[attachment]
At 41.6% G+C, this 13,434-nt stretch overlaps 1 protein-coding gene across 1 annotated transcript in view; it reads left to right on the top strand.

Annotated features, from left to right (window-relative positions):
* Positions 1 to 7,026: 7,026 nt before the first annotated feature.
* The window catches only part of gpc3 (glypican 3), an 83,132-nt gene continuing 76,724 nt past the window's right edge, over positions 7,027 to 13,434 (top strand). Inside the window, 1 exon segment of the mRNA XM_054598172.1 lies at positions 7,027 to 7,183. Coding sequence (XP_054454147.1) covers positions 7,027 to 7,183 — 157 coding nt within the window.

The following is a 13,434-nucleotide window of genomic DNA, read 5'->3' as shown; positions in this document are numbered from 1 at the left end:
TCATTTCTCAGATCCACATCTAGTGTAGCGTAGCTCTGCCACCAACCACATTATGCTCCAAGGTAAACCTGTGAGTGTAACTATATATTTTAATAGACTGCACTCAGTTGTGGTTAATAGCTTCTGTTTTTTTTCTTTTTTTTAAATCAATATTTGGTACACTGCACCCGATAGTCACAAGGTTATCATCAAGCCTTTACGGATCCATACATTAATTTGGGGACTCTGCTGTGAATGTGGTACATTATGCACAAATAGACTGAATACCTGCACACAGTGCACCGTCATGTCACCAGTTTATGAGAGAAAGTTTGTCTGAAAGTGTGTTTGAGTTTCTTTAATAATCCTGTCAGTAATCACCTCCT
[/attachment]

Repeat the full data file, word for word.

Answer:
At 41.6% G+C, this 13,434-nt stretch overlaps 1 protein-coding gene across 1 annotated transcript in view; it reads left to right on the top strand.

Annotated features, from left to right (window-relative positions):
* Positions 1 to 7,026: 7,026 nt before the first annotated feature.
* The window catches only part of gpc3 (glypican 3), an 83,132-nt gene continuing 76,724 nt past the window's right edge, over positions 7,027 to 13,434 (top strand). Inside the window, 1 exon segment of the mRNA XM_054598172.1 lies at positions 7,027 to 7,183. Coding sequence (XP_054454147.1) covers positions 7,027 to 7,183 — 157 coding nt within the window.

The following is a 13,434-nucleotide window of genomic DNA, read 5'->3' as shown; positions in this document are numbered from 1 at the left end:
TCATTTCTCAGATCCACATCTAGTGTAGCGTAGCTCTGCCACCAACCACATTATGCTCCAAGGTAAACCTGTGAGTGTAACTATATATTTTAATAGACTGCACTCAGTTGTGGTTAATAGCTTCTGTTTTTTTTCTTTTTTTTAAATCAATATTTGGTACACTGCACCCGATAGTCACAAGGTTATCATCAAGCCTTTACGGATCCATACATTAATTTGGGGACTCTGCTGTGAATGTGGTACATTATGCACAAATAGACTGAATACCTGCACACAGTGCACCGTCATGTCACCAGTTTATGAGAGAAAGTTTGTCTGAAAGTGTGTTTGAGTTTCTTTAATAATCCTGTCAGTAATCACCTCCT